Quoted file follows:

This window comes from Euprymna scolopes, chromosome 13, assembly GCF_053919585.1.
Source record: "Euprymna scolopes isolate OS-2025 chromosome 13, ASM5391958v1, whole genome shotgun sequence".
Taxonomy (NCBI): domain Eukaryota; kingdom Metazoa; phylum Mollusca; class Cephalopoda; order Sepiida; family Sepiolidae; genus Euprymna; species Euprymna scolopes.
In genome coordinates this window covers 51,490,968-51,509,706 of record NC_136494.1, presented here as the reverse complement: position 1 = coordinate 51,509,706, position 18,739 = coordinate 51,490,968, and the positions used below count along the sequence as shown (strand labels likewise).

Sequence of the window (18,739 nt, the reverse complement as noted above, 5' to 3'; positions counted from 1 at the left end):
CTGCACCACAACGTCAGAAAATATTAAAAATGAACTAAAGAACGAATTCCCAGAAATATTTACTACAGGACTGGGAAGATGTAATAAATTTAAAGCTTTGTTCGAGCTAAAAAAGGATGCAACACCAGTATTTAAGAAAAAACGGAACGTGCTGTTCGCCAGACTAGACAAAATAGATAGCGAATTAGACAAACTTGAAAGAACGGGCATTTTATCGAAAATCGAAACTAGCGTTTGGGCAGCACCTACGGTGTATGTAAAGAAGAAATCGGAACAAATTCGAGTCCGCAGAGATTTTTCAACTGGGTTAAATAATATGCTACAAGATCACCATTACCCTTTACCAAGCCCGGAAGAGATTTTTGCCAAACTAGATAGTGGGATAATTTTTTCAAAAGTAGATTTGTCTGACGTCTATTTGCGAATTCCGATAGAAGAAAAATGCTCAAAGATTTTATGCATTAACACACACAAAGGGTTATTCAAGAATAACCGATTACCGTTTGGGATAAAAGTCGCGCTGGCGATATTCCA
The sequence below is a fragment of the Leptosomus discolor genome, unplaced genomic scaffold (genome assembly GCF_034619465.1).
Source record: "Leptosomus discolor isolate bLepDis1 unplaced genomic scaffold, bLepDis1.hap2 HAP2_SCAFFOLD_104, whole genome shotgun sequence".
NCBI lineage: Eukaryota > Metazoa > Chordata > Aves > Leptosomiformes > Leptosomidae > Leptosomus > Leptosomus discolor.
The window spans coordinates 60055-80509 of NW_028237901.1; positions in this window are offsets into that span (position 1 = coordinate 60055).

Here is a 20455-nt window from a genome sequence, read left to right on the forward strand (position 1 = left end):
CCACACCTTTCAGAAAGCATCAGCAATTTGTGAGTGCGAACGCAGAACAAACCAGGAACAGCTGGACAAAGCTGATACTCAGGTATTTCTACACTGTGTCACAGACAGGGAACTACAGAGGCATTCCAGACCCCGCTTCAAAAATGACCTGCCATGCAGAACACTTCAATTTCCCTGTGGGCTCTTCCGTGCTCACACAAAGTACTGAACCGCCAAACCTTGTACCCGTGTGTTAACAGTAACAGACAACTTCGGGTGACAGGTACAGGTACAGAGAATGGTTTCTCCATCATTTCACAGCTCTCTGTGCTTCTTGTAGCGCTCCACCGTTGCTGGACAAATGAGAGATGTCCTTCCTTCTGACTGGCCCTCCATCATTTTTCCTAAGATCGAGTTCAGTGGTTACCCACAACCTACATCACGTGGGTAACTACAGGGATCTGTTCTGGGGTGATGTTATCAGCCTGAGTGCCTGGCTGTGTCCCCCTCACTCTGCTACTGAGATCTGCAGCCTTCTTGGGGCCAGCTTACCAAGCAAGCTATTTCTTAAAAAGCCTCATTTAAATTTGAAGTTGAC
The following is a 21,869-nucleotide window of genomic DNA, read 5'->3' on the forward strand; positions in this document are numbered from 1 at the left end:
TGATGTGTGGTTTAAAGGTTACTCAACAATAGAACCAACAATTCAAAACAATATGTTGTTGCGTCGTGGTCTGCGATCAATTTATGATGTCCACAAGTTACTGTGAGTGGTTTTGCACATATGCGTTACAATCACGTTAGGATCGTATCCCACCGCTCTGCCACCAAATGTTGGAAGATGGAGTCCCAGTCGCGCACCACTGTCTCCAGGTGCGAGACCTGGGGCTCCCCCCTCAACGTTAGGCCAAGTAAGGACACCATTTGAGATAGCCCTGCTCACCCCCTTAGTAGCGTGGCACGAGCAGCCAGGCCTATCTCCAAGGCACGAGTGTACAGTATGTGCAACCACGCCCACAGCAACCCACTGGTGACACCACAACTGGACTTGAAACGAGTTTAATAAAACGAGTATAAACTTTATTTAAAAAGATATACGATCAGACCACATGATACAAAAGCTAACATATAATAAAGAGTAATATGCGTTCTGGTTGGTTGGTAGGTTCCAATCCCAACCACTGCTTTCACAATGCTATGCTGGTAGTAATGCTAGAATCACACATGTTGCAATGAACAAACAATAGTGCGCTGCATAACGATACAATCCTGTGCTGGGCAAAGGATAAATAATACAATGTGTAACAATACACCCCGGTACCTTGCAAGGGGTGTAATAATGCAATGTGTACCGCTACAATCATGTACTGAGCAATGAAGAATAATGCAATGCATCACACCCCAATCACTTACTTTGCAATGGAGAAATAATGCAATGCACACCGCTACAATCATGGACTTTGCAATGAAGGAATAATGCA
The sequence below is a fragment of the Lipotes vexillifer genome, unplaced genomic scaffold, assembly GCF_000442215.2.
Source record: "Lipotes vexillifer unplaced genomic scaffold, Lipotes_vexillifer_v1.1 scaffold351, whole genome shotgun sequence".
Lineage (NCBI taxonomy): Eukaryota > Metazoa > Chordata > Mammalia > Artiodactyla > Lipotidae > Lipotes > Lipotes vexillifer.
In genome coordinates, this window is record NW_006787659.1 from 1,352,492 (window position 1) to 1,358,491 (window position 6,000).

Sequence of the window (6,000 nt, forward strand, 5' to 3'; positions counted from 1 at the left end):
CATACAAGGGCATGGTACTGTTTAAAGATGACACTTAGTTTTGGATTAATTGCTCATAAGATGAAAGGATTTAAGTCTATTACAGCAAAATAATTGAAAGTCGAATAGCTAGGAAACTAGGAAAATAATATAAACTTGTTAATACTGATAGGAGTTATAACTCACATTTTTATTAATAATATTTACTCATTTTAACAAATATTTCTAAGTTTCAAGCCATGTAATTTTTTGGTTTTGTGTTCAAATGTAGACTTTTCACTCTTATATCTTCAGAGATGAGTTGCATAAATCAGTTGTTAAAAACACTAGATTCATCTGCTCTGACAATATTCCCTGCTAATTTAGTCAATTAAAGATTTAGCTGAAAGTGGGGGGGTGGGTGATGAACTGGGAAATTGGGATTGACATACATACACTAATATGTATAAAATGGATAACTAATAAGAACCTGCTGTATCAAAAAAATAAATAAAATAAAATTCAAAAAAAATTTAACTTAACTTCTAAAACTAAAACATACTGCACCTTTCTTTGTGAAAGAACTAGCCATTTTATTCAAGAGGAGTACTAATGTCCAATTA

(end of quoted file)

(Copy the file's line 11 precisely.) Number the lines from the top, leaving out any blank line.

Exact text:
Here is a 20455-nt window from a genome sequence, read left to right on the forward strand (position 1 = left end):